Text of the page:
Students clash with police in Senegal

DAKAR, Senegal — College students set fire to a bus and threatened to march on Senegal's presidential palace on Wednesday, a day after one of their classmates was killed during a demonstration against the 85-year-old president.

Police Superintendent Harona Sy, who is the head of security for the capital, said that his officers had pushed the demonstrators back with tear gas, forcing them off of the main avenue outside the capital's largest university. Reached by telephone, he said he had asked his officers to show restraint because the students were mourning the death of one of their own.

"I understand them," Sy said.

The clashes mark the third day of back-to-back protests stemming from the decision of the nation's highest court to allow President Abdoulaye Wade to run for a third term. The constitution was revised to impose a two-term maximum, and many Senegalese as well as international experts see the court's decision as politically motivated.

On Tuesday, thousands of protesters gathered at a downtown square to call for Wade's departure. Sy said that his men stormed the square when the demonstrators attempted to set fire to a petrol station, which if lit could have caused a dangerous explosion. An AP reporter saw the police speed an anti-riot truck into the knot of people, and saw a young man fall.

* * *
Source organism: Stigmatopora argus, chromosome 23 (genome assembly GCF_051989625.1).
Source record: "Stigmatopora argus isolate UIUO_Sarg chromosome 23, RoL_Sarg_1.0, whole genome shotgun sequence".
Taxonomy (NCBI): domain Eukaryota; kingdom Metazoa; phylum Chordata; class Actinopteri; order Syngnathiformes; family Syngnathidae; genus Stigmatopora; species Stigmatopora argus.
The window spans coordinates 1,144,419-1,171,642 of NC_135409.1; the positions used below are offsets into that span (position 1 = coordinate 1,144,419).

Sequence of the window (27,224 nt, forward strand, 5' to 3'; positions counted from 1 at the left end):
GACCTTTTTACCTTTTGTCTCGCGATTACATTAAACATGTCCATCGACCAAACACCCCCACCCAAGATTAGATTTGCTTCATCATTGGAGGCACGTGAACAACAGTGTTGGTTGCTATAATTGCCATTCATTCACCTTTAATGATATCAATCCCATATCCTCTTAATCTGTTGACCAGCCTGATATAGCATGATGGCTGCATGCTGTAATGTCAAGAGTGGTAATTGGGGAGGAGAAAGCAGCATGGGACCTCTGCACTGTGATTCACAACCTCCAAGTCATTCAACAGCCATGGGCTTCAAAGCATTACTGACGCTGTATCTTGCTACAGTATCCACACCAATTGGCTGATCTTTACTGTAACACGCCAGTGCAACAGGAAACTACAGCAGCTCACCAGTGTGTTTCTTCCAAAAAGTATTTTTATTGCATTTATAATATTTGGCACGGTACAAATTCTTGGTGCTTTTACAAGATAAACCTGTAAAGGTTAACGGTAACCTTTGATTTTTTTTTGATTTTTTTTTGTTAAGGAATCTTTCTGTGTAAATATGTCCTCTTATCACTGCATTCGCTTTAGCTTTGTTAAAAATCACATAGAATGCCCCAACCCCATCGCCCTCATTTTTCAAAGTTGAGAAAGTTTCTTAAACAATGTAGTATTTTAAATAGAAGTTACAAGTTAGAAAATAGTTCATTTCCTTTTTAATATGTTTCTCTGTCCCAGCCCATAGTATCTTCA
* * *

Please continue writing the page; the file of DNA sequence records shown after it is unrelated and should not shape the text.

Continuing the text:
It's unclear if the college student who was identified in local media as Mamadou Diop was run over, or if he fell and was killed by the stampede that followed. Sy said police had opened an investigation, but added that it was highly unlikely that he was run over by the truck.

"The truck weighs more than 30 tons. If he was run over, his body would have been crushed," he said. "But there were no traces on his body. The doctor that treated him said that he died of internal hemorrhaging.."

Senegal has long been a model of democracy and stability on a continent plagued by coups and civil war. Analysts say that Wade's decision to run for a third term, after more than 11 years in office, is threatening to drag the country into unrest.

Wade, who will turn 86 this spring, argues that the constitutional amendment which imposed a two-term maximum was passed after he took office. He claims the law is not retroactive, and since he was elected under the previous constitution which had no term limits, he should be allowed to run for another, seven-year term.

Mounting corruption has soured Senegal on Wade, who was the country's opposition leader for 25 years and who ran and lost in four elections before finally winning the 2000 ballot.

In New York, United Nations Secretary-General Ban Ki-Moon issued a warning to Senegal, saying in a statement on Wednesday that he was concerned about the uptick of violence. In addition to the college student, three others have been killed, including a woman in her 60s, a youth in his 20s and a police officer who was stoned to death by the mob.

Ban said that authorities "must act in a manner that preserves and consolidates Senegal's democratic traditions, which have laid the foundations for its long history of stability."

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